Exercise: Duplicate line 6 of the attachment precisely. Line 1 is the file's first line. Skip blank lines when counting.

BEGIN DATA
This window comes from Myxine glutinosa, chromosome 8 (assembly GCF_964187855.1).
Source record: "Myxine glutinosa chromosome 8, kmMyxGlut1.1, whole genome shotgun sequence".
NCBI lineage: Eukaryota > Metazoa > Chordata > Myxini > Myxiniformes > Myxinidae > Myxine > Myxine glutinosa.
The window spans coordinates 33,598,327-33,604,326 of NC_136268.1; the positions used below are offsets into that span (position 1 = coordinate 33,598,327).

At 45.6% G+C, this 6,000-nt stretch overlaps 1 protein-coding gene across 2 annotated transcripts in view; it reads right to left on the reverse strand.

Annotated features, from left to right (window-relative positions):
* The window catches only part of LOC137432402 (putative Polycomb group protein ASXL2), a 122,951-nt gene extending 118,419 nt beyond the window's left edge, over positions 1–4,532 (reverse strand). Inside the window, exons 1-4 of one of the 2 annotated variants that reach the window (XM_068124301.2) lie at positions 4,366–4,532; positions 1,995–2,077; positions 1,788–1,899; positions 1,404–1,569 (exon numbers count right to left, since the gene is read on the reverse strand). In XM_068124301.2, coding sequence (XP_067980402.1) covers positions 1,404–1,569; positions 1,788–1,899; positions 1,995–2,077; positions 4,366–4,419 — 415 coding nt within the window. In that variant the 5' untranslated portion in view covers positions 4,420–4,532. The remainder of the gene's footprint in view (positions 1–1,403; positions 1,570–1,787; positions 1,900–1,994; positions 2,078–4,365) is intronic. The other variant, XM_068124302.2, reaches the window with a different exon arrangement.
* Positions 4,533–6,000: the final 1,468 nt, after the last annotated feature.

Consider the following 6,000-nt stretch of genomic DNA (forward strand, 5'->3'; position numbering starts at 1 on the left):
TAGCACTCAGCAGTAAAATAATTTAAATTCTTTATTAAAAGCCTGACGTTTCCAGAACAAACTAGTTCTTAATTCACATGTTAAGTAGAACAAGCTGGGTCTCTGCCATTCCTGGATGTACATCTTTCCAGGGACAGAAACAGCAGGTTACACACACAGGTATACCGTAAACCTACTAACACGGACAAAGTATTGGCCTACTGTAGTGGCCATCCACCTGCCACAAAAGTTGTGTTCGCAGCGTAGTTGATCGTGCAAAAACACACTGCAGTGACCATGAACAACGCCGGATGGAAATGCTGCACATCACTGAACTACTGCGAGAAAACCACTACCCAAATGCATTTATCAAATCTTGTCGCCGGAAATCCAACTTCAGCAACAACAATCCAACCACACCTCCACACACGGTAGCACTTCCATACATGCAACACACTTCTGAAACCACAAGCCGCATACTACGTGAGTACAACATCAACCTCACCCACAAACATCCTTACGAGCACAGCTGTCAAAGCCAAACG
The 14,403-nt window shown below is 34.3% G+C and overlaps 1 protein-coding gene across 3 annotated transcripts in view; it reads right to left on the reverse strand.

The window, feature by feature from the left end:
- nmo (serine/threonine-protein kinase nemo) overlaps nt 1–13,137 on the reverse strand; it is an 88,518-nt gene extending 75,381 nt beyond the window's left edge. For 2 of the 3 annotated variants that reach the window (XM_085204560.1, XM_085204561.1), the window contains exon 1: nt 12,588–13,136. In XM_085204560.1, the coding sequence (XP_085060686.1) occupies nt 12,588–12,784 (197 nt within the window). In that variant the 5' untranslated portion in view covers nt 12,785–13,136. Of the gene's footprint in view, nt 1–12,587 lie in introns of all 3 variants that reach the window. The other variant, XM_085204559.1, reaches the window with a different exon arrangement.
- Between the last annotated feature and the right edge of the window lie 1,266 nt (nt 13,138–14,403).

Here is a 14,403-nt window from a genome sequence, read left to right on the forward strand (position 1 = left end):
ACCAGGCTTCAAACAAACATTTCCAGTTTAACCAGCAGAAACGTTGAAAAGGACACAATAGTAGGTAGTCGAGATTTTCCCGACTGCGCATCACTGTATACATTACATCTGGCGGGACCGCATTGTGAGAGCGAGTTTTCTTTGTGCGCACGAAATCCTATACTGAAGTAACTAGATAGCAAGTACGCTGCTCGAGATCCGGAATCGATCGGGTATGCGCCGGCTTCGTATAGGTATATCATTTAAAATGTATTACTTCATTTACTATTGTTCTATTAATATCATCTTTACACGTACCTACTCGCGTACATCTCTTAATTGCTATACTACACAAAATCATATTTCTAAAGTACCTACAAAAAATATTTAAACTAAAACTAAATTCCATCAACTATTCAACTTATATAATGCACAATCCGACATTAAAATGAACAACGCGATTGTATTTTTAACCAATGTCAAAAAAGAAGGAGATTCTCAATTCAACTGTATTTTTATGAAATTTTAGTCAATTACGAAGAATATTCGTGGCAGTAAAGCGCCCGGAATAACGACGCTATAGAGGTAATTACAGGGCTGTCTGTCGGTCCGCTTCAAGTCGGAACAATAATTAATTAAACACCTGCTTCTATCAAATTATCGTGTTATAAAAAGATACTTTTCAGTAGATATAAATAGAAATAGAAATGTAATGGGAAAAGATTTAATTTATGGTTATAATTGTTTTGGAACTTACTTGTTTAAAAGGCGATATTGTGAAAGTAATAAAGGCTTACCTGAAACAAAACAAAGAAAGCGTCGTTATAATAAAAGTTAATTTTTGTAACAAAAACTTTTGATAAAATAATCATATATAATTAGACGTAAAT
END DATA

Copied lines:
Annotated features, from left to right (window-relative positions):